In the rarefied world of BMX racing, Dave "Miracle Boy" Mirra is a living legend. It is fitting, therefore, that Acclaim's Dave Mirra Freestyle BMX successfully captures both his talents and the adrenaline rush (and danger) of BMX racing on the computer. Simply put, Dave Mirra Freestyle BMX is to BMX racing as Activision's Tony Hawk games are to skateboarding. Which is to say it is an excellent sport game that offers plenty of tracks, numerous real-life riders, and a staggering amount of tricks you can perform -- over 1,300 in this game. |
Similar to Tony Hawk, DMFB follows the tried-and-true "challenge-based" formula: you are presented with challenges on each of the 12 courses, each with a mix of free-riding and competition. This translates into a great learning curve: as the boards get harder, you get better and can pull off more tricks. The game movements and controls are very similar to Tony Hawk, although the tricks are harder to execute and there is more to do in this game. As you would expect, the bike feels heavier and less agile than a skateboard, and this adds to the game's realism. In addition to a wide range of tricks and levels, the game even has some ingenious modes that you won't find in real BMX racing. For instance, your goal in one competition is to fall or crash the hardest -- the more gruesome your crash, the higher your score will be.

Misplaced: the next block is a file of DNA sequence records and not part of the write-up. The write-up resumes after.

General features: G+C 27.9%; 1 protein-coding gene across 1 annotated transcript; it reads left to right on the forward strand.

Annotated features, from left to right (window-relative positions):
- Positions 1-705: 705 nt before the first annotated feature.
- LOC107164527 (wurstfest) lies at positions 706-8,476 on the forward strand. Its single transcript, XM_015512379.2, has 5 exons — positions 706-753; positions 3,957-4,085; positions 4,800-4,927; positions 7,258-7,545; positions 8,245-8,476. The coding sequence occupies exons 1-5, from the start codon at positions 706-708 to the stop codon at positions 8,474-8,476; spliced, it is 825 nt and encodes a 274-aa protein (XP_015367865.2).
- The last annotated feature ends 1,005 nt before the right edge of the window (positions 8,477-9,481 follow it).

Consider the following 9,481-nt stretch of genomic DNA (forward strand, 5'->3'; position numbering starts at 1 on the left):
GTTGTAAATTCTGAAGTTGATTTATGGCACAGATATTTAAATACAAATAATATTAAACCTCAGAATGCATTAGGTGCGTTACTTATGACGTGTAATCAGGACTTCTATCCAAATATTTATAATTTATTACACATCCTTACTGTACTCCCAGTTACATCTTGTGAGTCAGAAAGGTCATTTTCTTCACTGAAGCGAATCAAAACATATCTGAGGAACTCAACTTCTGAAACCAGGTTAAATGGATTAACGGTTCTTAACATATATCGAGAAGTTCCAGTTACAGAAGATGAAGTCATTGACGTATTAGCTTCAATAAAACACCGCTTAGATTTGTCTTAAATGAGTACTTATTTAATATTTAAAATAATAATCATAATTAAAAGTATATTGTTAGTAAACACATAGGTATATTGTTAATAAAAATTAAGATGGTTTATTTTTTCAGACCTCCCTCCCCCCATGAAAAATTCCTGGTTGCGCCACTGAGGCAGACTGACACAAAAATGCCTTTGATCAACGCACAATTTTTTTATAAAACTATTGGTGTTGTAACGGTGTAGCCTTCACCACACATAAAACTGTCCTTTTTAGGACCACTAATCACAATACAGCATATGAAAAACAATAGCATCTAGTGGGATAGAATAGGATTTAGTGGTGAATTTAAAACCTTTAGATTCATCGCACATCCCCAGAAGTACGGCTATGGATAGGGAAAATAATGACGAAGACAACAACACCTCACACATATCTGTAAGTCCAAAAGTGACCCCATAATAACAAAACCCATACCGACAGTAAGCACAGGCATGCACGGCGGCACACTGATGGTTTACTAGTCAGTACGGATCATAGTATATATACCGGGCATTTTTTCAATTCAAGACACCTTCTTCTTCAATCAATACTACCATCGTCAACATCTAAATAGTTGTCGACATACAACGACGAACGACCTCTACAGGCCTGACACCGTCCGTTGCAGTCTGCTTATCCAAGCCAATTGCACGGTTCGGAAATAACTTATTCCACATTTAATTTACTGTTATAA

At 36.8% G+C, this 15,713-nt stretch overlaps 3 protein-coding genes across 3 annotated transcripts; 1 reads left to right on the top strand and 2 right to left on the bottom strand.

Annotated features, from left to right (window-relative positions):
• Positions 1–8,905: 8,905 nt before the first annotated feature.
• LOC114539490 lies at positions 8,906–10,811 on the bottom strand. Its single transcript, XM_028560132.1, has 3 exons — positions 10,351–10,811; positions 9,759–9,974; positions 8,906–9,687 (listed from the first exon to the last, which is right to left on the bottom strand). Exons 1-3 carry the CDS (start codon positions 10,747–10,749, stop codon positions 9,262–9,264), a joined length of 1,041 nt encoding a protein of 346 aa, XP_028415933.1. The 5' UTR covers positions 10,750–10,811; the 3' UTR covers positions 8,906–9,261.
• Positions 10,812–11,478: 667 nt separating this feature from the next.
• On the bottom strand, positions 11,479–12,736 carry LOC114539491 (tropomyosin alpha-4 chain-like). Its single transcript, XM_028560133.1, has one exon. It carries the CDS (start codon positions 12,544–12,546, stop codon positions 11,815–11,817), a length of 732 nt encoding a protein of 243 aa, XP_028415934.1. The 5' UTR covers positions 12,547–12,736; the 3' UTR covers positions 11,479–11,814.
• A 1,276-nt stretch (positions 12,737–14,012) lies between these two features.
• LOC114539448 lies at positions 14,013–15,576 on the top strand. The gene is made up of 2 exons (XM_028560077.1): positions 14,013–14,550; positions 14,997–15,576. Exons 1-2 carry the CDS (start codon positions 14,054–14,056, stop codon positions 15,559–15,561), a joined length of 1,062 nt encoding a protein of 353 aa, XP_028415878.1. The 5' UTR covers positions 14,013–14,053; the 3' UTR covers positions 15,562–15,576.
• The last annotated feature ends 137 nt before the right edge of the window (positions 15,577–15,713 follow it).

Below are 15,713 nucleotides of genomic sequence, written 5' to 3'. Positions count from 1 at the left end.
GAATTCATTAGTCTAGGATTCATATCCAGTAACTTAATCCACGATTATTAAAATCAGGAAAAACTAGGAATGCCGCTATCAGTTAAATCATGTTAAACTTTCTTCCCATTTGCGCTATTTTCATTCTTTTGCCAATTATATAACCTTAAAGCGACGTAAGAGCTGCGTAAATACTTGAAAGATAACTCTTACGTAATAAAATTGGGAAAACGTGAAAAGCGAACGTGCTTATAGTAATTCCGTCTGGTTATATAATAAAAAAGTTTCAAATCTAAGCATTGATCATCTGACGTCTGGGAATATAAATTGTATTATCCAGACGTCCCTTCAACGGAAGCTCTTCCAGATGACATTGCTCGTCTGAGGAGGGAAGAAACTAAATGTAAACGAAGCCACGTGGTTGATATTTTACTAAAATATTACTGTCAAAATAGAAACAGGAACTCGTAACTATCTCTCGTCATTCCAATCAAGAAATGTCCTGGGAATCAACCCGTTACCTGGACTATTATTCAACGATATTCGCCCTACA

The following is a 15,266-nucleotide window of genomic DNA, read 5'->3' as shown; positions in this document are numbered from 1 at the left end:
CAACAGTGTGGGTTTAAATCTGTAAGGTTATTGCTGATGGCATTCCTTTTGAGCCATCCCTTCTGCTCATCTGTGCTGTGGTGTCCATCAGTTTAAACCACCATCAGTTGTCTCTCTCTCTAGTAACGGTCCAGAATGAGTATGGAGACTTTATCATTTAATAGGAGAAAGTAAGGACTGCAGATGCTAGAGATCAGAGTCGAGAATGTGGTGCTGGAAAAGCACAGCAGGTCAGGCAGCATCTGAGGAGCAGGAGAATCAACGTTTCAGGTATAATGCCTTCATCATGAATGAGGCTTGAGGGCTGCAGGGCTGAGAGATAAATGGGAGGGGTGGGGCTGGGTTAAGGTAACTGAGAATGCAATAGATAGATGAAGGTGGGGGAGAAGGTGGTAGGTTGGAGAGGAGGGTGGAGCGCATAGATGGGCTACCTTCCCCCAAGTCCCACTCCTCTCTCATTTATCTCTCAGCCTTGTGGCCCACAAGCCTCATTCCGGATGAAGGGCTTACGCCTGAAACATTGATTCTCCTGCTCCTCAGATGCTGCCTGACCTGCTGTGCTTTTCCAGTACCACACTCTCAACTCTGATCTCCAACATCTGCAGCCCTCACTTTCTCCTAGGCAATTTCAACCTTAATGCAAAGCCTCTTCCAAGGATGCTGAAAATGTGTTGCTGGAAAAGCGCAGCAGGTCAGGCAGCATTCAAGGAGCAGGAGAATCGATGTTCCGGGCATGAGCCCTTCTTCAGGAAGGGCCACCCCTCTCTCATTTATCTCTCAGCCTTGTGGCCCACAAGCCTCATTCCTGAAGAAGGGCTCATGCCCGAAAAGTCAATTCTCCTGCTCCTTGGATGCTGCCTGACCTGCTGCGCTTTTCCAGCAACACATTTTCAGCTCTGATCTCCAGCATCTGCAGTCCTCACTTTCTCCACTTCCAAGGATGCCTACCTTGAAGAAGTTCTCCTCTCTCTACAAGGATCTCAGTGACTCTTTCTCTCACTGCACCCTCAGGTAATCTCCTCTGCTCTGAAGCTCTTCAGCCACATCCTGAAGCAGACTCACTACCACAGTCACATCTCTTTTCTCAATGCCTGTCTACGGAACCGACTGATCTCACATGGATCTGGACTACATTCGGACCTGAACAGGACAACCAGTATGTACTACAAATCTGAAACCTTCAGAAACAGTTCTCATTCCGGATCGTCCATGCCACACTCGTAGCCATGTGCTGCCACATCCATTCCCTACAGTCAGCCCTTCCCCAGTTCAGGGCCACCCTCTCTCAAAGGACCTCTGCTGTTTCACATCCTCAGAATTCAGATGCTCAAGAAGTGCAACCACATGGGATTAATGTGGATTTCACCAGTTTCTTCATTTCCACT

Excellent gameplay aside, DMFB also does not disappoint in the graphics department. Thanks to thorough motion capture work by the Acclaim team, Dave and his friends' fantastic movements are presented realistically and smoothly, especially on systems equipped with a 3D card. Although it covers dirt, street, and vert, the only unfortunate shortfall is that the game lacks the flatland component to BMX that makes the sport what it is. But given the range of other gameplay modes, this absence is little more than a small nitpick.
If you have even the slightest interest in the extreme sport of BMX racing, Dave Mirra Freestyle BMX is a must-have. It's fast, fun, and has excellent replayability that will keep you coming back for more. Too bad Acclaim discontinued this PC version shortly after release in 2000, leaving only the console versions in the market.
Reviewed by: Underdogs